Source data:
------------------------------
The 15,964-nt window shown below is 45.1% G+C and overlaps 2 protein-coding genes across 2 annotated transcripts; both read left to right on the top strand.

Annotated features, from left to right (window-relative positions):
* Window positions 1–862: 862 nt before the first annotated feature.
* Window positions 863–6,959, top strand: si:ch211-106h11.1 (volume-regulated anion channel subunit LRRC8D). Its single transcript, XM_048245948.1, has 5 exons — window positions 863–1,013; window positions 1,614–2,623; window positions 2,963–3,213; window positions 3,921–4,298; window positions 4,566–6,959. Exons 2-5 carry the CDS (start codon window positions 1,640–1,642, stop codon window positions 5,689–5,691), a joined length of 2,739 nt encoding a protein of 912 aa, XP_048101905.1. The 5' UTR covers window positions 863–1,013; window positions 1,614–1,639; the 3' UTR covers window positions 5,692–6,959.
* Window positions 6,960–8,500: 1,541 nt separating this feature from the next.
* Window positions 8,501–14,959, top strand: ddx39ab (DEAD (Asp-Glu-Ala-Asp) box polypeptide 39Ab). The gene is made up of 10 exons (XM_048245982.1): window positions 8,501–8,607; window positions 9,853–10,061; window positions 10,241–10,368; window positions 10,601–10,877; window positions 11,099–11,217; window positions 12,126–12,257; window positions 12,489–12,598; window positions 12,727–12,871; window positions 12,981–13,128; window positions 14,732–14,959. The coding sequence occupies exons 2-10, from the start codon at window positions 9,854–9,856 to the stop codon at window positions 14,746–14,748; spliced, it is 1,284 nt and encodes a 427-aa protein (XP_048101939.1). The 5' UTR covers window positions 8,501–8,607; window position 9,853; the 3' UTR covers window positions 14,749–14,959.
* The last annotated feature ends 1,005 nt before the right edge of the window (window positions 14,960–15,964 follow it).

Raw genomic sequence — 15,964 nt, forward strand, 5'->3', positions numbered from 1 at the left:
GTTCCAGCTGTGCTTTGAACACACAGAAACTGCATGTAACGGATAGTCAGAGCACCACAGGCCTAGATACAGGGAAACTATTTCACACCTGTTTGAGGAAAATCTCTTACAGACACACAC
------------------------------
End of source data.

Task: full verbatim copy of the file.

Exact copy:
The 15,964-nt window shown below is 45.1% G+C and overlaps 2 protein-coding genes across 2 annotated transcripts; both read left to right on the top strand.

Annotated features, from left to right (window-relative positions):
* Window positions 1–862: 862 nt before the first annotated feature.
* Window positions 863–6,959, top strand: si:ch211-106h11.1 (volume-regulated anion channel subunit LRRC8D). Its single transcript, XM_048245948.1, has 5 exons — window positions 863–1,013; window positions 1,614–2,623; window positions 2,963–3,213; window positions 3,921–4,298; window positions 4,566–6,959. Exons 2-5 carry the CDS (start codon window positions 1,640–1,642, stop codon window positions 5,689–5,691), a joined length of 2,739 nt encoding a protein of 912 aa, XP_048101905.1. The 5' UTR covers window positions 863–1,013; window positions 1,614–1,639; the 3' UTR covers window positions 5,692–6,959.
* Window positions 6,960–8,500: 1,541 nt separating this feature from the next.
* Window positions 8,501–14,959, top strand: ddx39ab (DEAD (Asp-Glu-Ala-Asp) box polypeptide 39Ab). The gene is made up of 10 exons (XM_048245982.1): window positions 8,501–8,607; window positions 9,853–10,061; window positions 10,241–10,368; window positions 10,601–10,877; window positions 11,099–11,217; window positions 12,126–12,257; window positions 12,489–12,598; window positions 12,727–12,871; window positions 12,981–13,128; window positions 14,732–14,959. The coding sequence occupies exons 2-10, from the start codon at window positions 9,854–9,856 to the stop codon at window positions 14,746–14,748; spliced, it is 1,284 nt and encodes a 427-aa protein (XP_048101939.1). The 5' UTR covers window positions 8,501–8,607; window position 9,853; the 3' UTR covers window positions 14,749–14,959.
* The last annotated feature ends 1,005 nt before the right edge of the window (window positions 14,960–15,964 follow it).

Raw genomic sequence — 15,964 nt, forward strand, 5'->3', positions numbered from 1 at the left:
GTTCCAGCTGTGCTTTGAACACACAGAAACTGCATGTAACGGATAGTCAGAGCACCACAGGCCTAGATACAGGGAAACTATTTCACACCTGTTTGAGGAAAATCTCTTACAGACACACAC